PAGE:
A woman living with HIV is at the Centre for HIV Research and Education Services (CHARES) in Kingston, Jamaica. She normally gets a three-month allotment of her antiretroviral medicines. But not this time. The doctor warns her that, since April, state pharmacies have only been dispensing a one-month supply.

About a 20-minute drive away at the Comprehensive Health Clinic, a client waits for his name to be called. He doesn’t use one of the wooden benches allocated for sexual health patients. Instead, he finds a nearby seat and listens intently.

HIV service providers in Jamaica have been challenged this year with responding both to new challenges caused by COVID-19 and long-standing service delivery stumbling blocks. The UNAIDS Country Director, Manoela Manova, wanted to get a better understanding of the issues on the ground, so she visited both treatment sites to speak with everyone, from adherence counsellors to doctors.

The University Hospital of the West Indies’ CHARES has been a best practice model for HIV treatment in Jamaica. For the island as a whole, 79% of those on treatment were virally suppressed last year. At CHARES, however, an impressive nine in every 10 clients are virally suppressed and therefore keep healthy and are unable to transmit the virus.

But even for this accomplished programme, COVID-19 has presented significant challenges.

Laboratory support has been diverted toward COVID-19 and there has been a backlog in receiving viral load testing results.

CHARES had been used to writing three-month prescriptions for stable clients, but since COVID-19, state-run pharmacies have been dispensing only a one-month supply. This is part of the government’s strategy to avoid stock-outs given the supply chain challenges at this time, but it means that those on treatment need to go out to get their medicines more often. CHARES has begun home deliveries, particularly for older people, who are more reluctant to venture out given the novel coronavirus risk.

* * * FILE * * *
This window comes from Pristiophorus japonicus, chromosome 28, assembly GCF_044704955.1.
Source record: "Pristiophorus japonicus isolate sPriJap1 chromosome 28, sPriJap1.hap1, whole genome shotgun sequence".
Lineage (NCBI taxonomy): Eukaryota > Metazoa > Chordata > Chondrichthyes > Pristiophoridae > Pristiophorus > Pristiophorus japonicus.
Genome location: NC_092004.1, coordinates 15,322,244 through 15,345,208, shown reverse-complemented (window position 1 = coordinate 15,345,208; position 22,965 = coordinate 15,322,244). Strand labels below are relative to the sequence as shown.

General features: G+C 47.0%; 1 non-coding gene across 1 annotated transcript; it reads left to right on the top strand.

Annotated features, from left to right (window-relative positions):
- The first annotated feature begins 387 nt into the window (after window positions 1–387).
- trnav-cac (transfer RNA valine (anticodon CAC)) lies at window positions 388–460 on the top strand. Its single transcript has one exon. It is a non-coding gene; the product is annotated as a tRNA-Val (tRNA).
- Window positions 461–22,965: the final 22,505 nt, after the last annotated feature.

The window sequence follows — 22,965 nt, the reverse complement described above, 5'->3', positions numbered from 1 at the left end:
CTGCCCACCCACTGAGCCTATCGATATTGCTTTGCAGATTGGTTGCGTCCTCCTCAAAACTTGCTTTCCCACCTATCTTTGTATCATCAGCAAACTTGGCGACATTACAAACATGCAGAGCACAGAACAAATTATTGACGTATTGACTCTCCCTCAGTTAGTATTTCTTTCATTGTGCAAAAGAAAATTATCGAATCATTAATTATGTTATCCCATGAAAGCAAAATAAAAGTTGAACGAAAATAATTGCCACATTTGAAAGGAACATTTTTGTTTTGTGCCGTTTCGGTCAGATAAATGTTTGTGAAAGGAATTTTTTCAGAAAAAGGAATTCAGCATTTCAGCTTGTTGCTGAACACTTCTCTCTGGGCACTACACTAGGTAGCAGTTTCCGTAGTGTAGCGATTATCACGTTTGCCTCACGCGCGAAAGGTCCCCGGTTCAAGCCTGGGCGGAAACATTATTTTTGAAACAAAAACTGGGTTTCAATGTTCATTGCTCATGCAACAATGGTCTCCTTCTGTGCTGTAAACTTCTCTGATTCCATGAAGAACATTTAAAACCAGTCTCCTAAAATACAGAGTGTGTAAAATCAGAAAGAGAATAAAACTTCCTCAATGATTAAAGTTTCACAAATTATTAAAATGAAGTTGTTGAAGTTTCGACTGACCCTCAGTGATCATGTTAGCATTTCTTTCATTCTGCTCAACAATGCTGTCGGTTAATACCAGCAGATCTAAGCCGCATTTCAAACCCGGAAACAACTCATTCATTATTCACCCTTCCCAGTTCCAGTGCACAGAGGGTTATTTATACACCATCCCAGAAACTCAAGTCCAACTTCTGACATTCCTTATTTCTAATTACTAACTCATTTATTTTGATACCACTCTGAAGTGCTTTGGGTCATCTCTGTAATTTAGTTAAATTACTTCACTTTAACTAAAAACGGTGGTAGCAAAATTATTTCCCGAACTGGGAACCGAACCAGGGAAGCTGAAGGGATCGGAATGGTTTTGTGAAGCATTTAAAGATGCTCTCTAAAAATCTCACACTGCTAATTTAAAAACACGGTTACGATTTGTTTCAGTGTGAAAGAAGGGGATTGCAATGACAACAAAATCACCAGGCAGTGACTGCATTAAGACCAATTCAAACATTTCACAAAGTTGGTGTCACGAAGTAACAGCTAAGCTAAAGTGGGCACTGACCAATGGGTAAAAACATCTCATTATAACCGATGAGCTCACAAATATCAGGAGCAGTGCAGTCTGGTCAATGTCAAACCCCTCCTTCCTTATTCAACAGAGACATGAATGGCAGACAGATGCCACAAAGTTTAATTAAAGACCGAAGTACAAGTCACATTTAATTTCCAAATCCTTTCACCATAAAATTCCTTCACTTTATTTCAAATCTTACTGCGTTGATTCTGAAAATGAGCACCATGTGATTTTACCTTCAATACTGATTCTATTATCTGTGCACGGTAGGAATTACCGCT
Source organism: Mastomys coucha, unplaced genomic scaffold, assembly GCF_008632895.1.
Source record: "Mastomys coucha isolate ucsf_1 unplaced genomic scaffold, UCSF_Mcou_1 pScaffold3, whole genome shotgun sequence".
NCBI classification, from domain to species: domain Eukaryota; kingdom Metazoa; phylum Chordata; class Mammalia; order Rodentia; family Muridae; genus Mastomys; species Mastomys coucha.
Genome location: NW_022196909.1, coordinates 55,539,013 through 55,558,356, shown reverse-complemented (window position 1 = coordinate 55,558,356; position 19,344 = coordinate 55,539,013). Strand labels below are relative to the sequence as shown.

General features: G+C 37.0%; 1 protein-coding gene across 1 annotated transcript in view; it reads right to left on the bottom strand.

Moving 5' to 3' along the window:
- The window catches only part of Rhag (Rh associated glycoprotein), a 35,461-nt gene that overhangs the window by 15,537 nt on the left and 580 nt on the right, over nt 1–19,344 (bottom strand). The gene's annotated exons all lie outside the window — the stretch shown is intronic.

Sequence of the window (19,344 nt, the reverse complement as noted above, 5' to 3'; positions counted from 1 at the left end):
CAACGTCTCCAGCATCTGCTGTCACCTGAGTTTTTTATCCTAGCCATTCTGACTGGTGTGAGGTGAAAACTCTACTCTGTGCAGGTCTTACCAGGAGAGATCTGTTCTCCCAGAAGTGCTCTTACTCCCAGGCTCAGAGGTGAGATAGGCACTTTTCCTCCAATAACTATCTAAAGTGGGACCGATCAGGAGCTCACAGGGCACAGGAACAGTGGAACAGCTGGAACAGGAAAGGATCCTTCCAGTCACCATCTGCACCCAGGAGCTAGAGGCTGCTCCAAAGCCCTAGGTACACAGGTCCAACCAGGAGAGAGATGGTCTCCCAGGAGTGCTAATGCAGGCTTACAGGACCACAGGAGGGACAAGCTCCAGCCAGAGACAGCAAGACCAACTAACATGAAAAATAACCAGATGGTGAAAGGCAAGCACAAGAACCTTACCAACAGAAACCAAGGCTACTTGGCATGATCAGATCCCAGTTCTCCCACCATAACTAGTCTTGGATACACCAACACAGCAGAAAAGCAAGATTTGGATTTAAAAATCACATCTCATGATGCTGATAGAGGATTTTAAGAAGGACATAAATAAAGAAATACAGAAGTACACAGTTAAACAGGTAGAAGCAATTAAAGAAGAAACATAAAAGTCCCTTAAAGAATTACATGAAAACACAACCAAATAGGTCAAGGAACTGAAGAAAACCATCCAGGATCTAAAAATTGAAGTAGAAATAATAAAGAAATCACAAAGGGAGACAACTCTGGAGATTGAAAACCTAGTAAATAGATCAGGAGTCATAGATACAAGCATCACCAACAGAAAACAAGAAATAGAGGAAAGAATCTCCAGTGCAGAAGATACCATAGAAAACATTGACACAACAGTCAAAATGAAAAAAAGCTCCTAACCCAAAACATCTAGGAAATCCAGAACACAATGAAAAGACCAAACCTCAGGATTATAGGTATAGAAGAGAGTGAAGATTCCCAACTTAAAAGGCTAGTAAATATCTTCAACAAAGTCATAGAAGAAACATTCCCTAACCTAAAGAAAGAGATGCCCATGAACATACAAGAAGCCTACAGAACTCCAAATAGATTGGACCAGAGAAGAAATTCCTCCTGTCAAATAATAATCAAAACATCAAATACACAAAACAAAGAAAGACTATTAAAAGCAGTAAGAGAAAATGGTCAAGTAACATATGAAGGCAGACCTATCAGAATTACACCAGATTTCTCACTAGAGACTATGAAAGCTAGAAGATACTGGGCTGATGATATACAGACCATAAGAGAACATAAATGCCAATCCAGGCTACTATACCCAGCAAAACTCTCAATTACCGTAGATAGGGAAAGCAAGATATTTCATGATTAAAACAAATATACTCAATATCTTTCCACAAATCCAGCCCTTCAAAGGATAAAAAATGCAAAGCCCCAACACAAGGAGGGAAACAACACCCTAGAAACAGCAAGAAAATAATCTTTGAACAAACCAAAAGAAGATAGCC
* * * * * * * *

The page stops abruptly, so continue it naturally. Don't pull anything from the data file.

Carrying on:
COVID-19 containment measures have increased the need for mental health support. Income loss, school closures and curfews have placed an added strain on thousands of Jamaican households, including many people living with HIV. But when clients are referred to psychiatric support in the main hospital they rarely go for fear of experiencing discrimination. Further, since the hospital in which CHARES is located is a designated COVID-19 treatment site, some clients have opted to stay away.

“We need closer monitoring and evaluation to address the challenges around patient management at this time,” said CHARES Programme Director Racquel Brown. “Optimally we would like to hire someone with responsibility for analysing patient data to make more strategic decisions around care and treatment.”

The Comprehensive Health Centre serves a number of people living with HIV alongside those infected with other sexually transmitted infections. Here, too, multimonth dispensing has not been possible during COVID-19. Patients’ need for nutrition support has been high during this period. Some have had their antiretroviral medicines but no food with which to take them.

But other challenges came before COVID-19. Two out of five clients are lost to follow-up. Patients have given service providers wrong addresses. And the clinic’s viral suppression rate stands at 70%, below the national average. Some come off their treatment against their doctor’s advice.

Ms Manova said many of the challenges at both clinics are linked to self-stigma and discrimination, which is the main issue facing Jamaica’s HIV response. For the country as a whole, just 43% of all people living with HIV were on treatment in 2019 despite the island’s relatively high testing coverage.

“Before and during COVID-19, our results are undermined by shame, fear and prejudice,” she noted. “For an effective public health response, we have to be deliberate and consistent about building trust with communities and combatting all forms of stigma and discrimination that block people from accessing care.”

“It was inspiring and sobering to spend time with these health-care providers,” Ms Manova said. “Jamaica has correctly treated community health-care employees as essential workers. Staff including community facilitators, social workers, adherence counsellors and case managers are just as needed as doctors and nurses. Their work is critical at this time to address the individual needs and emotions that could affect treatment outcomes.”